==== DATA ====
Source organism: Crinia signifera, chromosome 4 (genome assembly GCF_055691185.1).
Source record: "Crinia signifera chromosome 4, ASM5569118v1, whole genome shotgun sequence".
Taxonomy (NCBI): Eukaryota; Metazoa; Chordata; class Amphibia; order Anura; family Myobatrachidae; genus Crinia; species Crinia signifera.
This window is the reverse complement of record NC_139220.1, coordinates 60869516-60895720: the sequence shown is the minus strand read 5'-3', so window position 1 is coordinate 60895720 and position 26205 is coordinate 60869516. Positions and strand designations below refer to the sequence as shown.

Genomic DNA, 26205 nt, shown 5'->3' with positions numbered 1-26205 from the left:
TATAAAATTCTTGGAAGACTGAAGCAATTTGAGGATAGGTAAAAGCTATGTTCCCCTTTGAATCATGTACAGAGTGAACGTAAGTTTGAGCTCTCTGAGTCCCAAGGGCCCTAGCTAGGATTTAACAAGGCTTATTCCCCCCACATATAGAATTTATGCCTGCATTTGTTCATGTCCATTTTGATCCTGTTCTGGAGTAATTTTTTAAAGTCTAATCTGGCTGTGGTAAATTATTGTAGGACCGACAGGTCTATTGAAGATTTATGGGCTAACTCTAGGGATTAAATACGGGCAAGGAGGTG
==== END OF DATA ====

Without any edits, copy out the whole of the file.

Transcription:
Source organism: Crinia signifera, chromosome 4 (genome assembly GCF_055691185.1).
Source record: "Crinia signifera chromosome 4, ASM5569118v1, whole genome shotgun sequence".
Taxonomy (NCBI): Eukaryota; Metazoa; Chordata; class Amphibia; order Anura; family Myobatrachidae; genus Crinia; species Crinia signifera.
This window is the reverse complement of record NC_139220.1, coordinates 60869516-60895720: the sequence shown is the minus strand read 5'-3', so window position 1 is coordinate 60895720 and position 26205 is coordinate 60869516. Positions and strand designations below refer to the sequence as shown.

Genomic DNA, 26205 nt, shown 5'->3' with positions numbered 1-26205 from the left:
TATAAAATTCTTGGAAGACTGAAGCAATTTGAGGATAGGTAAAAGCTATGTTCCCCTTTGAATCATGTACAGAGTGAACGTAAGTTTGAGCTCTCTGAGTCCCAAGGGCCCTAGCTAGGATTTAACAAGGCTTATTCCCCCCACATATAGAATTTATGCCTGCATTTGTTCATGTCCATTTTGATCCTGTTCTGGAGTAATTTTTTAAAGTCTAATCTGGCTGTGGTAAATTATTGTAGGACCGACAGGTCTATTGAAGATTTATGGGCTAACTCTAGGGATTAAATACGGGCAAGGAGGTG